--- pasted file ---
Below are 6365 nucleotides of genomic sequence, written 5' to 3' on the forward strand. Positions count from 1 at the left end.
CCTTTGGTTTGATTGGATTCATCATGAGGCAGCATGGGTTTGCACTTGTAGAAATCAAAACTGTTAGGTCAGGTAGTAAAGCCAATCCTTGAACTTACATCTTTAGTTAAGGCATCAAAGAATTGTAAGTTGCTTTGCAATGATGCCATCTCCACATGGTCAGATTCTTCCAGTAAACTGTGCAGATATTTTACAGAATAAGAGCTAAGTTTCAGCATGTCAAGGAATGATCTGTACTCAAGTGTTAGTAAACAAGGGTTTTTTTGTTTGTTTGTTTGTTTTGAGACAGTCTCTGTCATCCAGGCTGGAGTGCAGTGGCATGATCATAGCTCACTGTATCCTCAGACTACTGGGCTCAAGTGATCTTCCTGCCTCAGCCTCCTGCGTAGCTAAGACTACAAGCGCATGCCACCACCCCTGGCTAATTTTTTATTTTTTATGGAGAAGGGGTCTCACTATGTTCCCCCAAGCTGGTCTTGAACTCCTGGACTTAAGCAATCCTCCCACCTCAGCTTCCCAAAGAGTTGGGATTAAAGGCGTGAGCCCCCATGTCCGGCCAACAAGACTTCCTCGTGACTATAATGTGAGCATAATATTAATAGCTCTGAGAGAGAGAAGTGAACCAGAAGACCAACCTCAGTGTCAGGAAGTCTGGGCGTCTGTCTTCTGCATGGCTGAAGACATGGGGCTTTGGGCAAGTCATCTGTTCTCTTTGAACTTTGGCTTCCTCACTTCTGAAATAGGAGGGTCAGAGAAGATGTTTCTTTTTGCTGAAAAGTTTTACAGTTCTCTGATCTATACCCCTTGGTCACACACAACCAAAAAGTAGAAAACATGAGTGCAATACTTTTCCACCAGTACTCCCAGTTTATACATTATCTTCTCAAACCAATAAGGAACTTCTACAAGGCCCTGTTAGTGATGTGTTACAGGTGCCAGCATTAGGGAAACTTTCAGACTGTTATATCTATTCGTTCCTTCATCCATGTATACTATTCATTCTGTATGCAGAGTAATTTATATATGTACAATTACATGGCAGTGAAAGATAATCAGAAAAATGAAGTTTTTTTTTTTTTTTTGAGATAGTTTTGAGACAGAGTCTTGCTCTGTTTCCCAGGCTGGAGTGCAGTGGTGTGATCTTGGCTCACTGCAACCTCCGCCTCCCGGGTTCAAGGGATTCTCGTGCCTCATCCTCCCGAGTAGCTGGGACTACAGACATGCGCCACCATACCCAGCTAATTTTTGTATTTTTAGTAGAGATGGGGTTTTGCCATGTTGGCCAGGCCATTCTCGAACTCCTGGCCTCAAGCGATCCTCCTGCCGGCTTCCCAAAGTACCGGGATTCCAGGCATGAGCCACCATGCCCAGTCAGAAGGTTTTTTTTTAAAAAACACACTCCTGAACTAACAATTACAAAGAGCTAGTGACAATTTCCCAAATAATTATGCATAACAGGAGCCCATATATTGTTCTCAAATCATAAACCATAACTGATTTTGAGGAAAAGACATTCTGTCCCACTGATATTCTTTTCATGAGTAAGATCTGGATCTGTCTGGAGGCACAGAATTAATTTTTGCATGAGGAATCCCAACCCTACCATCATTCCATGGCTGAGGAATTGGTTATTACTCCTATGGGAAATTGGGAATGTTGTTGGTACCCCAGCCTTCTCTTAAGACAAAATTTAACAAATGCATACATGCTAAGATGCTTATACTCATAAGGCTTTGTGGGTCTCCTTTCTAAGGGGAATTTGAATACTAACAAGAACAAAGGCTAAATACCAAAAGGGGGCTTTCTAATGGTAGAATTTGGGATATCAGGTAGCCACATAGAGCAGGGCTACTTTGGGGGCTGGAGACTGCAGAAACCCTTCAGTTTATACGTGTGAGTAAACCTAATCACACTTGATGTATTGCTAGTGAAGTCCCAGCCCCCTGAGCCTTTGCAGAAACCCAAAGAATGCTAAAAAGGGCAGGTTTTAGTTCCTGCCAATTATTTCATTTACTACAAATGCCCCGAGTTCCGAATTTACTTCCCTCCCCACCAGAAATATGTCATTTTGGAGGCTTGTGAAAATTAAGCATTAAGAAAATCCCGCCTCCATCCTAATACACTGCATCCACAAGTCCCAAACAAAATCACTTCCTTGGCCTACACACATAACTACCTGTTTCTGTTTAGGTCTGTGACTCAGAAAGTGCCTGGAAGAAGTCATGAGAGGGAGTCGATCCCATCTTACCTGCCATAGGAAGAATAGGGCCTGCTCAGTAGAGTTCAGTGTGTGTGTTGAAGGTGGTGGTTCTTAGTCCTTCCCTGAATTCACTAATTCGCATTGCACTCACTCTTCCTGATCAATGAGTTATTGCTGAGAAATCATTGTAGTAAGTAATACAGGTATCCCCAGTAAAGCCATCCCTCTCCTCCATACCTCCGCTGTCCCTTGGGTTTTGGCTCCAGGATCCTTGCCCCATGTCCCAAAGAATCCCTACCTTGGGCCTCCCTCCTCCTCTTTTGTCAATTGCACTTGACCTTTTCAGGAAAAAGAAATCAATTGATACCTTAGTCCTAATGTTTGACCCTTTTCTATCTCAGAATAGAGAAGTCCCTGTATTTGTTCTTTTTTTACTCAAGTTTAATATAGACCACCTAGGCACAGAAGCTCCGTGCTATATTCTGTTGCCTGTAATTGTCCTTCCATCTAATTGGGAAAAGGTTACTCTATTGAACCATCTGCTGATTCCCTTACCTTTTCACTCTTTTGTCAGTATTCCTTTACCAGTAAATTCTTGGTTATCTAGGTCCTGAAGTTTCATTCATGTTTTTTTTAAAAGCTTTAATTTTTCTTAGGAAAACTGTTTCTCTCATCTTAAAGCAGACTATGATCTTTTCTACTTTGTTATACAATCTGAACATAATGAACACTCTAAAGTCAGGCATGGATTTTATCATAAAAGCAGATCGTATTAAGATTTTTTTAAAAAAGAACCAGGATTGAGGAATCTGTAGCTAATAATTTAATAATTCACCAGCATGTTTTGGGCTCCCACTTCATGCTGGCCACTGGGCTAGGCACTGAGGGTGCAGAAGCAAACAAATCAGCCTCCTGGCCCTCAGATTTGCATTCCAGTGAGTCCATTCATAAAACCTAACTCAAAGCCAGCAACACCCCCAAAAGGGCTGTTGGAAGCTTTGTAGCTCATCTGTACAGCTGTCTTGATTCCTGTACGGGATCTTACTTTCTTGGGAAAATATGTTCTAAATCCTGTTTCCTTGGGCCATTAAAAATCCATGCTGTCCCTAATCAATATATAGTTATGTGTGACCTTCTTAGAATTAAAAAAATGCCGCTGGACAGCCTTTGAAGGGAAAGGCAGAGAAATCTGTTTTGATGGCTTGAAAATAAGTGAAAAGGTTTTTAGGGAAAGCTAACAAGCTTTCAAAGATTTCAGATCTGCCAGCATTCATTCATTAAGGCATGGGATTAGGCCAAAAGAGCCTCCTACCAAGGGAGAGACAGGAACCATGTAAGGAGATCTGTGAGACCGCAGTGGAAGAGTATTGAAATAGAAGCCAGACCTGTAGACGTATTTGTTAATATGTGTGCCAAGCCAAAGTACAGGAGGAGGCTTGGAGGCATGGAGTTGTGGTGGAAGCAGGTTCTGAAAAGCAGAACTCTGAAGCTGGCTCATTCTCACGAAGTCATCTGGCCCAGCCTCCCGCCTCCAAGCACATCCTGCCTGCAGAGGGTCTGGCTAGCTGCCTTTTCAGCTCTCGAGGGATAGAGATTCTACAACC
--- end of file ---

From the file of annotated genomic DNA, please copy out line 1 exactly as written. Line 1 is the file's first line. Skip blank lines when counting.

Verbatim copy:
Below are 6365 nucleotides of genomic sequence, written 5' to 3' on the forward strand. Positions count from 1 at the left end.